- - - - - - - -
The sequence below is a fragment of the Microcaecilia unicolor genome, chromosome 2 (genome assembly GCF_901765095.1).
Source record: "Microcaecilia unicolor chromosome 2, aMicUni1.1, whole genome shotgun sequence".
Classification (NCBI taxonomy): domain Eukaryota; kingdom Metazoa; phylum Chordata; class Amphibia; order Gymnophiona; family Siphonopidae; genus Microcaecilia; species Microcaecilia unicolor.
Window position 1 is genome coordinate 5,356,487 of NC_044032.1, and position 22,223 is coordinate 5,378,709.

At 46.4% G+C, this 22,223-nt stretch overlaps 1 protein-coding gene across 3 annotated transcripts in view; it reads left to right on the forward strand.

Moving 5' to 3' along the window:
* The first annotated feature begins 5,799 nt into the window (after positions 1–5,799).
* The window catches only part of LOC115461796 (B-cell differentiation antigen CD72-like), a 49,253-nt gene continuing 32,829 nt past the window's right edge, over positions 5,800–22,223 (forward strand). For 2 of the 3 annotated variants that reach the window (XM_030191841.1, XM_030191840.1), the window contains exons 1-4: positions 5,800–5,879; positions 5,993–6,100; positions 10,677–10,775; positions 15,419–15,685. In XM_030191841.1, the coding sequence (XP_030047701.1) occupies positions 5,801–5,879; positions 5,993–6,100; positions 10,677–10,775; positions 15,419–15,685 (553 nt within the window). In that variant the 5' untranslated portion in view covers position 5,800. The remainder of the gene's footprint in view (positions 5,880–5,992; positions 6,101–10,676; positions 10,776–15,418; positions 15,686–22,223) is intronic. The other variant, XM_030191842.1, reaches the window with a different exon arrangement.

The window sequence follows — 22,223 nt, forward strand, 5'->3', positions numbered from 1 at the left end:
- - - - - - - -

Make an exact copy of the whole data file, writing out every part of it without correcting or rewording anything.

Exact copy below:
The sequence below is a fragment of the Microcaecilia unicolor genome, chromosome 2 (genome assembly GCF_901765095.1).
Source record: "Microcaecilia unicolor chromosome 2, aMicUni1.1, whole genome shotgun sequence".
Classification (NCBI taxonomy): domain Eukaryota; kingdom Metazoa; phylum Chordata; class Amphibia; order Gymnophiona; family Siphonopidae; genus Microcaecilia; species Microcaecilia unicolor.
Window position 1 is genome coordinate 5,356,487 of NC_044032.1, and position 22,223 is coordinate 5,378,709.

At 46.4% G+C, this 22,223-nt stretch overlaps 1 protein-coding gene across 3 annotated transcripts in view; it reads left to right on the forward strand.

Moving 5' to 3' along the window:
* The first annotated feature begins 5,799 nt into the window (after positions 1–5,799).
* The window catches only part of LOC115461796 (B-cell differentiation antigen CD72-like), a 49,253-nt gene continuing 32,829 nt past the window's right edge, over positions 5,800–22,223 (forward strand). For 2 of the 3 annotated variants that reach the window (XM_030191841.1, XM_030191840.1), the window contains exons 1-4: positions 5,800–5,879; positions 5,993–6,100; positions 10,677–10,775; positions 15,419–15,685. In XM_030191841.1, the coding sequence (XP_030047701.1) occupies positions 5,801–5,879; positions 5,993–6,100; positions 10,677–10,775; positions 15,419–15,685 (553 nt within the window). In that variant the 5' untranslated portion in view covers position 5,800. The remainder of the gene's footprint in view (positions 5,880–5,992; positions 6,101–10,676; positions 10,776–15,418; positions 15,686–22,223) is intronic. The other variant, XM_030191842.1, reaches the window with a different exon arrangement.

The window sequence follows — 22,223 nt, forward strand, 5'->3', positions numbered from 1 at the left end: